I can really feel for the families of the four on Cheeki Rafiki, I know the gut wrenching feeling when a friend or former crew mate disappears at sea.
It is natural to cling on to hope … and yes there is a chance that they are still alive … but it is remote.
Having had two of my friends and former sailing mates lost at sea in separate incidents, I know how it feels, and can sympathise, however, I do think the attempts to coerce the USA Coastguard into extending it's search a thousand miles offshore was misplaced.
Sailing is dangerous and everyone who takes to the Sea is aware of the risks.
Several factors make me believe that Cheeki Rafiki lost her keel, resulting in an immediate capsize. There were probably two members of the crew on deck on watch, not wearing their life jackets or fastened to the yacht with safety harnesses (I would not expect experienced sailors to clipped on unless conditions were extremely severe or they were doing something on deck that had risk). Being a racing yacht the Life Raft would have been stowed below deck together with the yacht's EPIRB. The two personal EPIRBs that were activated were probably from the two members who were down below and would have put on life jackets before attempting to escape through the now below water companionway. Deployment of the Life Raft amidst the chaos of the capsize would have been well nigh impossible and if they did manage, they did so without the EPIRB, which would have been separately stowed near the Life Raft.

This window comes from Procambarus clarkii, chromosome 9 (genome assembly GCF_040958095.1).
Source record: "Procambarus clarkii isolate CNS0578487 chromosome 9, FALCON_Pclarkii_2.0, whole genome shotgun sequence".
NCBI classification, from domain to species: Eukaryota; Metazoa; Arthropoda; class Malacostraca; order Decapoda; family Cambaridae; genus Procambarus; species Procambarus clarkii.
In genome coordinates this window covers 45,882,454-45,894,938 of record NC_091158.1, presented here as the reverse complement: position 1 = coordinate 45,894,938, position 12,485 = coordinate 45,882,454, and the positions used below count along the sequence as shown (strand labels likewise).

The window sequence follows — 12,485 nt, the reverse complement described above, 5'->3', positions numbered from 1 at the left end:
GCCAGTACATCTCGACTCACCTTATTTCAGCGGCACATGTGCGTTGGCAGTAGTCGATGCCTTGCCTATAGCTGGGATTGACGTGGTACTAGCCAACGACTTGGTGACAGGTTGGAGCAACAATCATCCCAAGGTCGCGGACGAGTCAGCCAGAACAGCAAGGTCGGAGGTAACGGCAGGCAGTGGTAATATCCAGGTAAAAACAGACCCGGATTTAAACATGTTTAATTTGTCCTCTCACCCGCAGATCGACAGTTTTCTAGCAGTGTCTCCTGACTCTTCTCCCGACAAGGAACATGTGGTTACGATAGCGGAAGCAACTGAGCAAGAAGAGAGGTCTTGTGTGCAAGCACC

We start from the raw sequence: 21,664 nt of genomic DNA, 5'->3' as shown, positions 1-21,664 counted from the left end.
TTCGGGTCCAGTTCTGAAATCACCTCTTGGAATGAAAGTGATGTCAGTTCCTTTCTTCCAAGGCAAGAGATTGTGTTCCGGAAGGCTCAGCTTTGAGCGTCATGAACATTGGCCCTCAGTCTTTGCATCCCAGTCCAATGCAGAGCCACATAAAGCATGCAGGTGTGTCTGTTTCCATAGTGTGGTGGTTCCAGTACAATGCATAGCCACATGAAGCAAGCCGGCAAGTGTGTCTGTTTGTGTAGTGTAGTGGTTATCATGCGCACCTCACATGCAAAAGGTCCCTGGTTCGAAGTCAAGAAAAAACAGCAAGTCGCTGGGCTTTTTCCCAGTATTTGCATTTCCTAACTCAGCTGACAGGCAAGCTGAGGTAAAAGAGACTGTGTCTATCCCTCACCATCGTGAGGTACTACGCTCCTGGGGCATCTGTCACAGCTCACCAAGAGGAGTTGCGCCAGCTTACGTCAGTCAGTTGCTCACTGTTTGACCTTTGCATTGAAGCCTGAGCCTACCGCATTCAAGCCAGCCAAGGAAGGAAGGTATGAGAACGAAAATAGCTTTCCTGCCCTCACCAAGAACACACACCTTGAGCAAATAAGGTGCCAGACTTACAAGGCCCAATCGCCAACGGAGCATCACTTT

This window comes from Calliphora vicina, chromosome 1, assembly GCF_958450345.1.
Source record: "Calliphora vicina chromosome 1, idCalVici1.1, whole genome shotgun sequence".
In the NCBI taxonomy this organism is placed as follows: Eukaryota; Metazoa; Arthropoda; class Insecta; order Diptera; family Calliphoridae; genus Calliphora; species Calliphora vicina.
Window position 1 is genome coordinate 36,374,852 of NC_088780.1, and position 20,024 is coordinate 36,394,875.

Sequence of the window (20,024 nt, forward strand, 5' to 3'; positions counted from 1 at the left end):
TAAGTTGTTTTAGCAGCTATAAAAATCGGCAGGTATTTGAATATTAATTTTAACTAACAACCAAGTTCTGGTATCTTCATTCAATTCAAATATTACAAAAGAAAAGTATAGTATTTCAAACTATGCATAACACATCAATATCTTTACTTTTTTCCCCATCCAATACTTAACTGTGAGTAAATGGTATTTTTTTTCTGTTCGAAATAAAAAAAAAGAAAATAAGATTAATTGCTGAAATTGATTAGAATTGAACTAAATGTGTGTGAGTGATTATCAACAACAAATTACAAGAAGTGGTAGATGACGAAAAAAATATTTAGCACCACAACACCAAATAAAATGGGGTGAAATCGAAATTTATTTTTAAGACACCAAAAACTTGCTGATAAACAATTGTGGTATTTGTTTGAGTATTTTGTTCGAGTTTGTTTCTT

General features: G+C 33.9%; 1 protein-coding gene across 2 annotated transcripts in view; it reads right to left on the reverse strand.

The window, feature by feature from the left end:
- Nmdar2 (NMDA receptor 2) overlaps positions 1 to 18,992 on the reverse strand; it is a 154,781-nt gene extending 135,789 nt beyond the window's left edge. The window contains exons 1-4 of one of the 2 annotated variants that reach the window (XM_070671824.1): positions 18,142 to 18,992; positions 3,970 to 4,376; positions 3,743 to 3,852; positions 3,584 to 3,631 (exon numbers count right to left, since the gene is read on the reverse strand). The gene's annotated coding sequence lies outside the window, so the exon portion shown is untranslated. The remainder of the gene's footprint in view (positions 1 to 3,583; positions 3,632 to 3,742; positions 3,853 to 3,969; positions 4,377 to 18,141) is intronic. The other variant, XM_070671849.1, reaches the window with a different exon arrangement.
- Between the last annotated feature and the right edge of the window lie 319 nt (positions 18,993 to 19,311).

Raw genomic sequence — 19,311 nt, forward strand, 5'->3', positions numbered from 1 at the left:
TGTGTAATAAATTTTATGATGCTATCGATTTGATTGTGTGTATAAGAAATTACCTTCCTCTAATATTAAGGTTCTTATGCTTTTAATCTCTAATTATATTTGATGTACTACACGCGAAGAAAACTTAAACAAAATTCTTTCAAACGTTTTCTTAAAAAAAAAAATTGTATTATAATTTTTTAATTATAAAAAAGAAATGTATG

Cheeki Rafiki is not the first yacht to loose her keel, nor will she be the last. Here is a link to the report on Moquini a yacht on which Neil Tocknell, a close friend and sailing companion, lost his life in similar circumstances during a Mauritius to Durban Yacht Race in 2005.
The report that Cheeki Rafiki had been taking water but the crew were in control is very reminiscent of my own experience in my own yacht Swimlion, also during a Mauritius to Durban Yacht race. We began taking a cup or two of water a day in the vicinity of the keel bolts, at first we assumed one of the keelbolts had not been fully torqued, but once one of the crew noticed that the hull was actually flexing alarm bells started ringing. For 12 hours we stopped racing sailing as gently as possible eventually after a full crew discussion we moved the Life Raft, EPIRB and grab bag with extra rations into the cockpit, and resumed racing … the only difference we allowed only one crew at a time down below for rest, knowing that if the keel fell off the boat would capsize and getting out from down below would be difficult. Discussion with the designer after the race showed that the builder and project manager had misinterpreted the the design and effectively only built that area to less than half the design rigitity.